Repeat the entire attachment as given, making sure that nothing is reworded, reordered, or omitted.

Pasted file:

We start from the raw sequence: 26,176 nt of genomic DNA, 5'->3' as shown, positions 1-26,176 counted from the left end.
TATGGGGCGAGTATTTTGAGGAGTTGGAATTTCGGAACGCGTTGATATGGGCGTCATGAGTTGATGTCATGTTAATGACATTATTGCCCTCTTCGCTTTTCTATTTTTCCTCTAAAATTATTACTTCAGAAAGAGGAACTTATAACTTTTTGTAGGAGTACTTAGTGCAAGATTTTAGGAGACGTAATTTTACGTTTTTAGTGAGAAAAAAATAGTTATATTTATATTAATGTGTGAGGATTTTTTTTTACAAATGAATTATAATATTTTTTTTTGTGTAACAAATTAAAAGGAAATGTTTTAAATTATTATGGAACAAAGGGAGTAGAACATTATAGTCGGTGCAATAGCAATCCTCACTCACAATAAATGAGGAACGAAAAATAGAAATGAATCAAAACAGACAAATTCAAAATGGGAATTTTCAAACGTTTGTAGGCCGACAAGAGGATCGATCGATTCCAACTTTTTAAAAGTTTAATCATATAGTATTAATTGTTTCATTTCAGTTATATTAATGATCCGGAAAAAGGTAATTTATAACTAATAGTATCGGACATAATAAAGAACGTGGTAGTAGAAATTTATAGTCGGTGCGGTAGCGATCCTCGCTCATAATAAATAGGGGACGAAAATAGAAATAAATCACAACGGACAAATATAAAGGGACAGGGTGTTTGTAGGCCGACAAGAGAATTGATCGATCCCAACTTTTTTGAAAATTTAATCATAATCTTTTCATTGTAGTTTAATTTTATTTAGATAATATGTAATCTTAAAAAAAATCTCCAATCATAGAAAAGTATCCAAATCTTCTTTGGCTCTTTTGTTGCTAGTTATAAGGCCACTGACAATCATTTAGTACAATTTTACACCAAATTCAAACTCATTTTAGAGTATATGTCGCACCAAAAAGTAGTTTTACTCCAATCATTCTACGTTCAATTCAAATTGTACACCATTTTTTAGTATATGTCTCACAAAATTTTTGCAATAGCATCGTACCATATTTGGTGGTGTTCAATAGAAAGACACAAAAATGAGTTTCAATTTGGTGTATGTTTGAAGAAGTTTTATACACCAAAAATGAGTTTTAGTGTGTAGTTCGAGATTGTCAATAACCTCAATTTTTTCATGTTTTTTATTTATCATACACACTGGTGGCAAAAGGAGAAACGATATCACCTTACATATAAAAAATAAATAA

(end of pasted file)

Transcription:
We start from the raw sequence: 26,176 nt of genomic DNA, 5'->3' as shown, positions 1-26,176 counted from the left end.
TATGGGGCGAGTATTTTGAGGAGTTGGAATTTCGGAACGCGTTGATATGGGCGTCATGAGTTGATGTCATGTTAATGACATTATTGCCCTCTTCGCTTTTCTATTTTTCCTCTAAAATTATTACTTCAGAAAGAGGAACTTATAACTTTTTGTAGGAGTACTTAGTGCAAGATTTTAGGAGACGTAATTTTACGTTTTTAGTGAGAAAAAAATAGTTATATTTATATTAATGTGTGAGGATTTTTTTTTACAAATGAATTATAATATTTTTTTTTGTGTAACAAATTAAAAGGAAATGTTTTAAATTATTATGGAACAAAGGGAGTAGAACATTATAGTCGGTGCAATAGCAATCCTCACTCACAATAAATGAGGAACGAAAAATAGAAATGAATCAAAACAGACAAATTCAAAATGGGAATTTTCAAACGTTTGTAGGCCGACAAGAGGATCGATCGATTCCAACTTTTTAAAAGTTTAATCATATAGTATTAATTGTTTCATTTCAGTTATATTAATGATCCGGAAAAAGGTAATTTATAACTAATAGTATCGGACATAATAAAGAACGTGGTAGTAGAAATTTATAGTCGGTGCGGTAGCGATCCTCGCTCATAATAAATAGGGGACGAAAATAGAAATAAATCACAACGGACAAATATAAAGGGACAGGGTGTTTGTAGGCCGACAAGAGAATTGATCGATCCCAACTTTTTTGAAAATTTAATCATAATCTTTTCATTGTAGTTTAATTTTATTTAGATAATATGTAATCTTAAAAAAAATCTCCAATCATAGAAAAGTATCCAAATCTTCTTTGGCTCTTTTGTTGCTAGTTATAAGGCCACTGACAATCATTTAGTACAATTTTACACCAAATTCAAACTCATTTTAGAGTATATGTCGCACCAAAAAGTAGTTTTACTCCAATCATTCTACGTTCAATTCAAATTGTACACCATTTTTTAGTATATGTCTCACAAAATTTTTGCAATAGCATCGTACCATATTTGGTGGTGTTCAATAGAAAGACACAAAAATGAGTTTCAATTTGGTGTATGTTTGAAGAAGTTTTATACACCAAAAATGAGTTTTAGTGTGTAGTTCGAGATTGTCAATAACCTCAATTTTTTCATGTTTTTTATTTATCATACACACTGGTGGCAAAAGGAGAAACGATATCACCTTACATATAAAAAATAAATAA